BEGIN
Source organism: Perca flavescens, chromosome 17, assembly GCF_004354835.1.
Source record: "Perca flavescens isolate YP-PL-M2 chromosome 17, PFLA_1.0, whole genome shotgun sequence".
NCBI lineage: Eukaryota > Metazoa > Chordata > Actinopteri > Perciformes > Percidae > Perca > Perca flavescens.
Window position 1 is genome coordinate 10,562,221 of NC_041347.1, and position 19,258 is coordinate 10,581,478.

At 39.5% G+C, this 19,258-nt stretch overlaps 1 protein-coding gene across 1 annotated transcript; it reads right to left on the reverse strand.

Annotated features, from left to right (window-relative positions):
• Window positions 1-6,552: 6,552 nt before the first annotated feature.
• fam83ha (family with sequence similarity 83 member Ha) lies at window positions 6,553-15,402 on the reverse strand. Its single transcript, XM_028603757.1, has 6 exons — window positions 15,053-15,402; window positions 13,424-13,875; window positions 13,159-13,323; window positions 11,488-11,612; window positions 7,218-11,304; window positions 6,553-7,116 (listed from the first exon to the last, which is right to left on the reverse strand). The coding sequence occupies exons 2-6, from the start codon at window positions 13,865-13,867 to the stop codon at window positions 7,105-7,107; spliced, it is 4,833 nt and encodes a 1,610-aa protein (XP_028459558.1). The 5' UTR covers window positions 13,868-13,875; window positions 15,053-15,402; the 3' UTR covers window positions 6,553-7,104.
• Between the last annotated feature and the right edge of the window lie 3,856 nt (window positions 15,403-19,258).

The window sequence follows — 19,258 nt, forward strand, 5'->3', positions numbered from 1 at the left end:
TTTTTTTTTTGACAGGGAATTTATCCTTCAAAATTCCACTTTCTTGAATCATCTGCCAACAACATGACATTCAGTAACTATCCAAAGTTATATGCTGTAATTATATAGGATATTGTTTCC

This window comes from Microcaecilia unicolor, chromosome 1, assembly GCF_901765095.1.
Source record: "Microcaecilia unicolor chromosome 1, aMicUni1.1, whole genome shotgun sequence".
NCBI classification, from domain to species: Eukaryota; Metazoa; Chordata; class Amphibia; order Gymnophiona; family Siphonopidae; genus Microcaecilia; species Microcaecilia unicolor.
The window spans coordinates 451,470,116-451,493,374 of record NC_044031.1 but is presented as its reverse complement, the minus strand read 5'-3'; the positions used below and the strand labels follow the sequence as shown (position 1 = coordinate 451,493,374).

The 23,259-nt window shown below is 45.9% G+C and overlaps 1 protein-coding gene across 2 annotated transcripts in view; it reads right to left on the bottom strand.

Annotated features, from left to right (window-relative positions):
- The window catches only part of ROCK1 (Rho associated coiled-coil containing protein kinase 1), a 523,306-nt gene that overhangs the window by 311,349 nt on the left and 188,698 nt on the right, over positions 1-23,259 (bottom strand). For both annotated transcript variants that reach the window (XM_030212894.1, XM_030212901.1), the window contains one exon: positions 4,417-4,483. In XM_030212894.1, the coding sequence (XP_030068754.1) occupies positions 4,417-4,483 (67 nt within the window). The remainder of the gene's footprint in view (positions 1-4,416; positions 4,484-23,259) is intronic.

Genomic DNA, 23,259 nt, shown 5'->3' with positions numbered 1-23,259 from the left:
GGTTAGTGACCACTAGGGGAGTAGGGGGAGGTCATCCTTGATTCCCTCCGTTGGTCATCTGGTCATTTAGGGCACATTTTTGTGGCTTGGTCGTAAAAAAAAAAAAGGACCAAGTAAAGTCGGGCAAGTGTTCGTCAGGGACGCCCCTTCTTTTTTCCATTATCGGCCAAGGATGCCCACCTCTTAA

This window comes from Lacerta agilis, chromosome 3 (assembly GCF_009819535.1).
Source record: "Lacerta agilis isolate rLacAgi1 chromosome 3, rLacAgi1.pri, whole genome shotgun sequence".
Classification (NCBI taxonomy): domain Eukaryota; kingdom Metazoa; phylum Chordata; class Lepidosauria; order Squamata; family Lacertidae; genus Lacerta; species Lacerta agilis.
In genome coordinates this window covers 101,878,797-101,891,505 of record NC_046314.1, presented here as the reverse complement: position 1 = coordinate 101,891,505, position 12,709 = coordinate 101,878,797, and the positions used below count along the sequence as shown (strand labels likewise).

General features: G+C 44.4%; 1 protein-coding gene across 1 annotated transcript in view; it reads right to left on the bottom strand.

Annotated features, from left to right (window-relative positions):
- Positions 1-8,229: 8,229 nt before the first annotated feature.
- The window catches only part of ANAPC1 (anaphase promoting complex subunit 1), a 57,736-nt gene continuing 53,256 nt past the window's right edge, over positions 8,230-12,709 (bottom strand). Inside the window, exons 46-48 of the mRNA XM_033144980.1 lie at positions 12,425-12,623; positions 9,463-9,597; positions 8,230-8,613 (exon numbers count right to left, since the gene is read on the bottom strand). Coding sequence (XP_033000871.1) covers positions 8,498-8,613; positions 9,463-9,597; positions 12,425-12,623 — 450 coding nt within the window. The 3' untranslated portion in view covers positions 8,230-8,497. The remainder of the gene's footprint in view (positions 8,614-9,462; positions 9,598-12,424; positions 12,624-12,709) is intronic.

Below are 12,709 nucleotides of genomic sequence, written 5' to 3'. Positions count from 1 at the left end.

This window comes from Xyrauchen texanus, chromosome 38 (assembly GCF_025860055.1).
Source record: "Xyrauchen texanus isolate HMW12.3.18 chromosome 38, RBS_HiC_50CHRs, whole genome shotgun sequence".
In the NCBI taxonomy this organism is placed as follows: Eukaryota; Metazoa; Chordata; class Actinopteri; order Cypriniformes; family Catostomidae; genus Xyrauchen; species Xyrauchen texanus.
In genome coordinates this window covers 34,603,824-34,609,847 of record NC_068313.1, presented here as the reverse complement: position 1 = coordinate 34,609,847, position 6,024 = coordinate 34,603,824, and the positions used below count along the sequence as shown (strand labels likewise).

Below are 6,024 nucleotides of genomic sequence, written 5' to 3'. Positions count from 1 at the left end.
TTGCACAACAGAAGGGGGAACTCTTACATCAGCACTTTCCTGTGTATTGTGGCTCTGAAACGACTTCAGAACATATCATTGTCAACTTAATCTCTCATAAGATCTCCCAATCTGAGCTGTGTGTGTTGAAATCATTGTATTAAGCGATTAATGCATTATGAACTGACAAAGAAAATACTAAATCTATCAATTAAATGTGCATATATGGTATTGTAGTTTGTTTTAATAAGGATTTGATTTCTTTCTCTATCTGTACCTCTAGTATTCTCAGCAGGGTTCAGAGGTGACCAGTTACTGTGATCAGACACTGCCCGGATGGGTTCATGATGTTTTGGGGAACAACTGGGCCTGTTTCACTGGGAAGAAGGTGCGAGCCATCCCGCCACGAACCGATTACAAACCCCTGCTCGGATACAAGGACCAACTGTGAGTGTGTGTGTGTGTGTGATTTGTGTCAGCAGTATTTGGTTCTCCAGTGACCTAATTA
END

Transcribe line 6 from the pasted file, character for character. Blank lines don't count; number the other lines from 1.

Annotated features, from left to right (window-relative positions):